1. Brand Positioning
Traditional brand positioning frameworks were designed primarily with the needs of advertising and broadcast media in mind. Modern brand marketers must consider changes to traditional brand positioning frameworks, including allowing for multiple target audiences and multiple delivery strategies without diluting the single-minded focal point that separates them from the crowd.
2. Brand Experience
Brand experience is more than merely touchpoints and customer journey maps. Furthermore, there is no singular ideal customer experience. Every brand offers something unique, so marketers shouldn’t feel obligated to pursue a hypothetical “ideal brand experience.” Instead, the optimal customer experience is one that is inspired by—and consistent with—the brand positioning.
3. Digital Branding
Many marketers are defaulting to a digital-first mentality, but a brand-first mentality is better. Digital best practices don’t work for every brand, so marketers should focus on developing digital strategies that are consistent with the brand promise. Modern consumers don’t distinguish between offline and online brand experiences, and marketers shouldn’t either.
4. Brand Extension
Brand extensions often fail. This usually happens because brand managers act too conservatively out of fear that they will dilute their core brands by extending them too far. As a result, they resort to ho-hum, uninspiring line extensions. While caution and conservatism when managing brands is always prudent, brand marketers should learn to feel more comfortable leveraging the intangible qualities that make their brands special as inspiration for brand extendibility. Doing so will lead to far more impactful and transformative growth.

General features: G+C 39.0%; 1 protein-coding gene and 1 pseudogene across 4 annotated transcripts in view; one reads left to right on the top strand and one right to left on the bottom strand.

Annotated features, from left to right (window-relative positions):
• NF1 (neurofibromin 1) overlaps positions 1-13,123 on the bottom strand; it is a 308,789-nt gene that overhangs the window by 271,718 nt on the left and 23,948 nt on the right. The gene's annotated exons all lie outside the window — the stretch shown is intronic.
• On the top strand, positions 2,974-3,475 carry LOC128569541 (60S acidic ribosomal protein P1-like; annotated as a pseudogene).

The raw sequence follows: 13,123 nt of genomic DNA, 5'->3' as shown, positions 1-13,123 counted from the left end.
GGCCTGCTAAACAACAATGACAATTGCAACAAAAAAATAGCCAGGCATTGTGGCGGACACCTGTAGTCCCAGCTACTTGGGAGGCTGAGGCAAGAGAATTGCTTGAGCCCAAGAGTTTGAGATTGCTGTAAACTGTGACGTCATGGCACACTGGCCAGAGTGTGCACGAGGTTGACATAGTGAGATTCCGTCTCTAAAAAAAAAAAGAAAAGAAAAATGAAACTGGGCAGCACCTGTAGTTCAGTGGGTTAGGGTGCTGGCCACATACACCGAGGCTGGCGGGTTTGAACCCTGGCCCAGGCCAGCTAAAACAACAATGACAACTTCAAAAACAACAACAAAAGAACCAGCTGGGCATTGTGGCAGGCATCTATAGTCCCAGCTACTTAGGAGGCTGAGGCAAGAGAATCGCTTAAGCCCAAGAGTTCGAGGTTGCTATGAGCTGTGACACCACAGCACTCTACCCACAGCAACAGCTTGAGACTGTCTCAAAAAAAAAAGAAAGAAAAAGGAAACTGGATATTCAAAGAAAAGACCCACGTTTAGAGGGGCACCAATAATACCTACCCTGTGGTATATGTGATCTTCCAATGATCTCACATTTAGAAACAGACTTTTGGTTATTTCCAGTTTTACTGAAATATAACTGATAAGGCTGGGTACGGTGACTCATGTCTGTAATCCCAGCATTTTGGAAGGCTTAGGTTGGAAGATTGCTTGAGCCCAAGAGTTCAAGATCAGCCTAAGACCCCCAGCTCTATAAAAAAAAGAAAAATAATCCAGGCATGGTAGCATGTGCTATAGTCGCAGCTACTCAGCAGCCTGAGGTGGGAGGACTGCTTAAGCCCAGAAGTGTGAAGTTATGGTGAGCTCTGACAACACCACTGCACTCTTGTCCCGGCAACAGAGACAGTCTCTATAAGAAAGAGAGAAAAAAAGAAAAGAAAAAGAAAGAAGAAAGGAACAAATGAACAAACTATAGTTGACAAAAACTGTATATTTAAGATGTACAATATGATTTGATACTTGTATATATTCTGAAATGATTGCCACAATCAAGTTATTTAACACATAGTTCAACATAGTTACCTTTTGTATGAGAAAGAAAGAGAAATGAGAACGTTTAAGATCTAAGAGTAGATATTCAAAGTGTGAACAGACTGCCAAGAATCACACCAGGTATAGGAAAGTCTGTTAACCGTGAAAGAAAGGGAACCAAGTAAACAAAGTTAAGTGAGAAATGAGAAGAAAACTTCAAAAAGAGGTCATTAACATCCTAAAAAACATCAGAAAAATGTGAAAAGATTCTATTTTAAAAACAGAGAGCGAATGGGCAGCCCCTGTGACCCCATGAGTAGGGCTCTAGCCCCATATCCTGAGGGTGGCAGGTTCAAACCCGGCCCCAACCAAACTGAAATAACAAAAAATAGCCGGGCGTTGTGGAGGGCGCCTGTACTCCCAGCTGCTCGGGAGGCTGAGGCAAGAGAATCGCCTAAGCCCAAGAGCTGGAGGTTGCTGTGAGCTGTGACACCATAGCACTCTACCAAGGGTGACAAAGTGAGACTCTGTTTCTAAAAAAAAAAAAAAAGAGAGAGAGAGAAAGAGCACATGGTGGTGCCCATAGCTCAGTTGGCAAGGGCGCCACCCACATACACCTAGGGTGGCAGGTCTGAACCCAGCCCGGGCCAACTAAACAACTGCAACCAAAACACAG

5. Brand Engagement
Employees must understand and buy into their employers’ brand strategies. Service and retail companies especially depend on their frontline employees to represent the brand to consumers. The closer the relationships between employees and customers, the more fully those employees must fulfill the brand’s promised experience.
6. Brand Measurement
Traditional brand metrics love to look backward, but today’s fast-paced opportunities depend on foresight. Brand measurement shouldn’t be limited to flagging previous issues. Instead, use metrics to identify opportunities. New tools can help brand stewards correlate brand-building metrics with important key performance indicators, like revenue and market share. In doing so, branding evolves from a discretionary expense to an invaluable asset.
To break the cycle of brand monotony and demonstrate true differentiation to consumers, companies must abandon trendy tactics and develop brand-specific strategies. By understanding these components and sticking to strategy, brand managers can start treating their brands with the respect they deserve.
Mitch Duckler is the author of the upcoming book, “The Indispensable Brand,” and a managing partner at marketing and brand strategy consulting firm FullSurge.